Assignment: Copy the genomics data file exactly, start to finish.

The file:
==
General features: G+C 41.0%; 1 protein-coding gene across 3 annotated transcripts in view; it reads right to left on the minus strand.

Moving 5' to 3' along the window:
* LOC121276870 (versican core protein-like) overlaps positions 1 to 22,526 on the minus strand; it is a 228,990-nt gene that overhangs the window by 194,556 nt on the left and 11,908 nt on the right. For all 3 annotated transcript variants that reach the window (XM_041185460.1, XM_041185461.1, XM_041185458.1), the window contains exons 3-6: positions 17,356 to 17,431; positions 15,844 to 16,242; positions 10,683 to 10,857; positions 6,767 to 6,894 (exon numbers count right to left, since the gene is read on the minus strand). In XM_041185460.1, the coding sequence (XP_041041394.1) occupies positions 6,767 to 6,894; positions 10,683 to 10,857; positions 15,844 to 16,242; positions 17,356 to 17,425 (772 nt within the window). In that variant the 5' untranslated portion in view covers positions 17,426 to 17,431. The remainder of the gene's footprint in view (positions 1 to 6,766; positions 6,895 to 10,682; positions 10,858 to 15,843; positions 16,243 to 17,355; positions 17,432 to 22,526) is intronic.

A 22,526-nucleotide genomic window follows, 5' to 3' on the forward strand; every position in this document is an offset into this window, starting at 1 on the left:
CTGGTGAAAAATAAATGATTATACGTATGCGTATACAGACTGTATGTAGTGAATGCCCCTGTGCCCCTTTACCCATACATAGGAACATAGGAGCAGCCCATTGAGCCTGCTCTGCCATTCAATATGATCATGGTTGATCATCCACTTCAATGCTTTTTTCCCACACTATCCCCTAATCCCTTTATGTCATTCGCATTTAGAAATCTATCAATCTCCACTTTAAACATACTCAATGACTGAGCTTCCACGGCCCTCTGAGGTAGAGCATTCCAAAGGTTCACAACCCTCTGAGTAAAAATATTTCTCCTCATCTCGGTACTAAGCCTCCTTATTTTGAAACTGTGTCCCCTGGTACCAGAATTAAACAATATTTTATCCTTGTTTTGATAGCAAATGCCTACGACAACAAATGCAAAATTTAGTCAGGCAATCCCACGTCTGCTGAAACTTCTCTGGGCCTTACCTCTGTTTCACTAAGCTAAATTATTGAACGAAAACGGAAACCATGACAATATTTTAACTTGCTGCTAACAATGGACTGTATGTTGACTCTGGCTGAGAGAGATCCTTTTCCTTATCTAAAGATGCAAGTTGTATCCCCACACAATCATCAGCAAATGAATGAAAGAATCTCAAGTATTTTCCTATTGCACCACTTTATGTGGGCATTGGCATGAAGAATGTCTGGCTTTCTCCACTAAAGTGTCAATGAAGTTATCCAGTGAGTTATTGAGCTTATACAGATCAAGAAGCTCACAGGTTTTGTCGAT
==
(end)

General features: G+C 41.0%; 1 protein-coding gene across 3 annotated transcripts in view; it reads right to left on the minus strand.

Moving 5' to 3' along the window:
* LOC121276870 (versican core protein-like) overlaps positions 1 to 22,526 on the minus strand; it is a 228,990-nt gene that overhangs the window by 194,556 nt on the left and 11,908 nt on the right. For all 3 annotated transcript variants that reach the window (XM_041185460.1, XM_041185461.1, XM_041185458.1), the window contains exons 3-6: positions 17,356 to 17,431; positions 15,844 to 16,242; positions 10,683 to 10,857; positions 6,767 to 6,894 (exon numbers count right to left, since the gene is read on the minus strand). In XM_041185460.1, the coding sequence (XP_041041394.1) occupies positions 6,767 to 6,894; positions 10,683 to 10,857; positions 15,844 to 16,242; positions 17,356 to 17,425 (772 nt within the window). In that variant the 5' untranslated portion in view covers positions 17,426 to 17,431. The remainder of the gene's footprint in view (positions 1 to 6,766; positions 6,895 to 10,682; positions 10,858 to 15,843; positions 16,243 to 17,355; positions 17,432 to 22,526) is intronic.

A 22,526-nucleotide genomic window follows, 5' to 3' on the forward strand; every position in this document is an offset into this window, starting at 1 on the left:
CTGGTGAAAAATAAATGATTATACGTATGCGTATACAGACTGTATGTAGTGAATGCCCCTGTGCCCCTTTACCCATACATAGGAACATAGGAGCAGCCCATTGAGCCTGCTCTGCCATTCAATATGATCATGGTTGATCATCCACTTCAATGCTTTTTTCCCACACTATCCCCTAATCCCTTTATGTCATTCGCATTTAGAAATCTATCAATCTCCACTTTAAACATACTCAATGACTGAGCTTCCACGGCCCTCTGAGGTAGAGCATTCCAAAGGTTCACAACCCTCTGAGTAAAAATATTTCTCCTCATCTCGGTACTAAGCCTCCTTATTTTGAAACTGTGTCCCCTGGTACCAGAATTAAACAATATTTTATCCTTGTTTTGATAGCAAATGCCTACGACAACAAATGCAAAATTTAGTCAGGCAATCCCACGTCTGCTGAAACTTCTCTGGGCCTTACCTCTGTTTCACTAAGCTAAATTATTGAACGAAAACGGAAACCATGACAATATTTTAACTTGCTGCTAACAATGGACTGTATGTTGACTCTGGCTGAGAGAGATCCTTTTCCTTATCTAAAGATGCAAGTTGTATCCCCACACAATCATCAGCAAATGAATGAAAGAATCTCAAGTATTTTCCTATTGCACCACTTTATGTGGGCATTGGCATGAAGAATGTCTGGCTTTCTCCACTAAAGTGTCAATGAAGTTATCCAGTGAGTTATTGAGCTTATACAGATCAAGAAGCTCACAGGTTTTGTCGAT